How Private Equity is Faring During Tumultuous Times
Posted by | Nilesh Sharma
2022 PE performance amid market volatility
After a record-breaking 2021, in 2022 private equity (PE) deal volume fell to US$2.4tn while total deal count declined to just below 60,000. Despite this, 2022 emerged as the second best year on record for the private equity industry as buyout deal value stood at US$654bn versus US$1,012bn in 2021, exits were US$56bn in 2022 versus US$969bn in 2021, and fund raising at a respectable US$347bn in 2022 compared to US$413bn in 2021, according to global consulting firm Bain & Co.
Deal activity experienced a significant decline in the latter part of 2022 due to the aggressive interest rate hikes by central banks in response to mounting inflationary pressures. Consequently, public markets underwent a correction in valuations, leading to a reduction in lending by banks and investors. This pullback in lending, in turn, contributed to the decrease in both deal activity and transaction volumes.
Financial and equity markets follow suit
The global macroeconomic environment remains uncertain with headwinds emanating from the ongoing Russia-Ukraine conflict, financial market instability with a spate of bank failures in the US and a slowdown in the real economy. According to the IMF World Economic Outlook, the EU is projected to grow a dismal 1.3% in 2023 compared to 2.7% in 2022. Mirroring this trend, equity markets also fell from their historic highs. The benchmark Dow Jones Industrial Average (DJIA) index fell 11.4% and the S&P500 index fell 19.4% in 2022.
In Europe equity indices also fell, reflecting growing concerns over macroeconomic stability and falling corporate earnings. According to the US Bureau of Economic Analysis (BEA), corporate earnings fell 5.1% QoQ in Q1 2023 after falling 2.0% QoQ in Q4 2022.
Reduced exit paths for PE firms
Against this backdrop, it appears that the available avenues for private equity firms and sponsors to exit their investments profitably have diminished. In fact, public company privatizations, a trend that was picking up during the period of easy liquidity, have come to a halt as banks hold back on financing some of these large transactions. Furthermore, the decline in Initial Public Offerings (IPOs) and Follow-On Public Offerings (FPO) has forced many private equity firms to hold on to investments they would otherwise have exited. In addition to retaining these investments, many PE firms have opted to mark down some of them and sell at a significant discount compared to their IPO prices.
Investment markdowns and discounted sales
On March 8, 2023 Blackstone Group, one of the world’s largest private equity firms, sold a 10% stake in the dating app Bumble Inc. (BMBL) for US$300m at US$22.80 per share, significantly lower than the gains it made during the IPO in 2021. Other large private equity firms such as Apollo Global and General Atlantic have also sold stakes in some of their portfolio companies at a discount, according to the Financial Times. Private equity groups sell stakes at discount on expectations valuations will stay low | Financial Times (ft.com)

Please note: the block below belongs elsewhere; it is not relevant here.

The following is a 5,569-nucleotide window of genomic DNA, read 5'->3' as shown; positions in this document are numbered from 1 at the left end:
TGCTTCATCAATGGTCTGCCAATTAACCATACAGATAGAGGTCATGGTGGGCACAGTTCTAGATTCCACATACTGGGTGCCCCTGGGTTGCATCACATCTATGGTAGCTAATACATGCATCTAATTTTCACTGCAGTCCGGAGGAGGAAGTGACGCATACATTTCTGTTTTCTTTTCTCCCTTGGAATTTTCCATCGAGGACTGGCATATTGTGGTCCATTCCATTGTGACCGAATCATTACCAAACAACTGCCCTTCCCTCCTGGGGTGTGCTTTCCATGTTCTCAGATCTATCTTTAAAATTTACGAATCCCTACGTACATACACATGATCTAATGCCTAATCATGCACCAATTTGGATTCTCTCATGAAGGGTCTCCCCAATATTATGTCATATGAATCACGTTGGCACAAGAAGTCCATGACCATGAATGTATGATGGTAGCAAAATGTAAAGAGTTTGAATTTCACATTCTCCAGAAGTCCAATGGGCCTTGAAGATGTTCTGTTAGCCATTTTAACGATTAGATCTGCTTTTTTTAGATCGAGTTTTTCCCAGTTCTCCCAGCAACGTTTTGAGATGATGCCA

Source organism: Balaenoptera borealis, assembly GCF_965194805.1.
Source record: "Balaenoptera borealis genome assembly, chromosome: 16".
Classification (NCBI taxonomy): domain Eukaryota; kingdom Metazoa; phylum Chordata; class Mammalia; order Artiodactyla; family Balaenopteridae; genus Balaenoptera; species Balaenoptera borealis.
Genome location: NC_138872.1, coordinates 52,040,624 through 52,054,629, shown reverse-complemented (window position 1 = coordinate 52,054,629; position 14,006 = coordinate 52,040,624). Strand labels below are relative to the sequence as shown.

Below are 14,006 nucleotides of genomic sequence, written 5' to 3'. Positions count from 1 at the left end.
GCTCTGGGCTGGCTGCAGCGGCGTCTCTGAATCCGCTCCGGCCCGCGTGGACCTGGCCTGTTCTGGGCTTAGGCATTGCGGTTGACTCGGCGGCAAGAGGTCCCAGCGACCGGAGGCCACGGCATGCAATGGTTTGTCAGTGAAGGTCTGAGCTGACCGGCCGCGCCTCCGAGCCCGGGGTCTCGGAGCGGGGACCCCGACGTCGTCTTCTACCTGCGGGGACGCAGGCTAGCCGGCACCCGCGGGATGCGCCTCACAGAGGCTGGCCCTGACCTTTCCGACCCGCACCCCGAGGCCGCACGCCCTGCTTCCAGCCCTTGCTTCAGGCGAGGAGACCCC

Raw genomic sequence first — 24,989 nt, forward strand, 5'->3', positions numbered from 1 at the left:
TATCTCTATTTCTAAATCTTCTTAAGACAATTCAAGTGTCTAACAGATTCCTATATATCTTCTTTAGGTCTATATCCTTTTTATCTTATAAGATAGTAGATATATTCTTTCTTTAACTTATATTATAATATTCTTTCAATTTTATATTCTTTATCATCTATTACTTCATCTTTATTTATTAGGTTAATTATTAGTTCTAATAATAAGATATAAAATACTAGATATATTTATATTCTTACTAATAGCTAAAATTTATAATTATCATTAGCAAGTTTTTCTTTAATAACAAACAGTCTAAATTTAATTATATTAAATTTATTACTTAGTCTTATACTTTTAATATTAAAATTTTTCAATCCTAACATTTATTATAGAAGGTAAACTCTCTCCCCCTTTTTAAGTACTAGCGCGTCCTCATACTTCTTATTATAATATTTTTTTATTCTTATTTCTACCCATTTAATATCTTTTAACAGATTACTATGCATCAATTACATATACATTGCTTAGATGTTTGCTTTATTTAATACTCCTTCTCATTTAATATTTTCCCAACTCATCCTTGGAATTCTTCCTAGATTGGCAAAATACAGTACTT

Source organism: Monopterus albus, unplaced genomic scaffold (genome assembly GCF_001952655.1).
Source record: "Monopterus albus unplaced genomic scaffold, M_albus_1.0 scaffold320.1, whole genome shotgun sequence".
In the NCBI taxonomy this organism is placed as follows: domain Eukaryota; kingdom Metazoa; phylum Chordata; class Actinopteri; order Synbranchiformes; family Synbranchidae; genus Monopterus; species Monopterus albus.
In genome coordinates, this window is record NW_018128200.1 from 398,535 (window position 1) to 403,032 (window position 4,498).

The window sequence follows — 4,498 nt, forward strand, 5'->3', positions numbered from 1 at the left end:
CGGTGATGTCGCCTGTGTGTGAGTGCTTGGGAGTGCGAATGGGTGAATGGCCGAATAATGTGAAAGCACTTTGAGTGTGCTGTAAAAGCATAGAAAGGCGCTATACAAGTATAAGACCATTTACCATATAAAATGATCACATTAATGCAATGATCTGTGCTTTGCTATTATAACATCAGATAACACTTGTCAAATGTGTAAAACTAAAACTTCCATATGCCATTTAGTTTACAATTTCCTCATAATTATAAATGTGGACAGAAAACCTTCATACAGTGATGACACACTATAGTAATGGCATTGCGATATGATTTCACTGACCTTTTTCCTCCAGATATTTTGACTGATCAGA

While curtailing of the IPO and FPO window is one of the reasons private equity firms are finding it difficult to exit from some of their investments, sellers’ expectations is another key factor lowering deal activity. In the current market environment where multiples have come down significantly, sellers particularly in the middle market space (companies with market value of less than US$1bn) are less motivated to sell at lower valuations. Furthermore, corporate buyers or strategics (as they are known in the private investment market) are less willing to buy private equity owned assets and companies as they gear up for a period of slow economic growth and focus on preserving capital.
Dry powder and an FPO market revival?
Nonetheless, not everything is as dreary in the private investment world with many private equity firms raising funds and amassing a significant amount of undeployed capital, also known as “dry powder.” – A recent estimate (High PE Dry Powder Sustains Amid New Market Outlook | Allvue (allvuesystems.com) suggests that globally private equity firms held a formidable US$3.7tn in dry powder in 2022, which would need to be deployed opportunistically. Additionally, there are encouraging signs of the follow-on public offering (FPO) market picking up with PE investors raising over US$6.7bn year to date in 2023, as against US$6.3bn raised in all of 2022, according to the Financial Times. Private equity groups sell stakes at discount on expectations valuations will stay low | Financial Times (ft.com)
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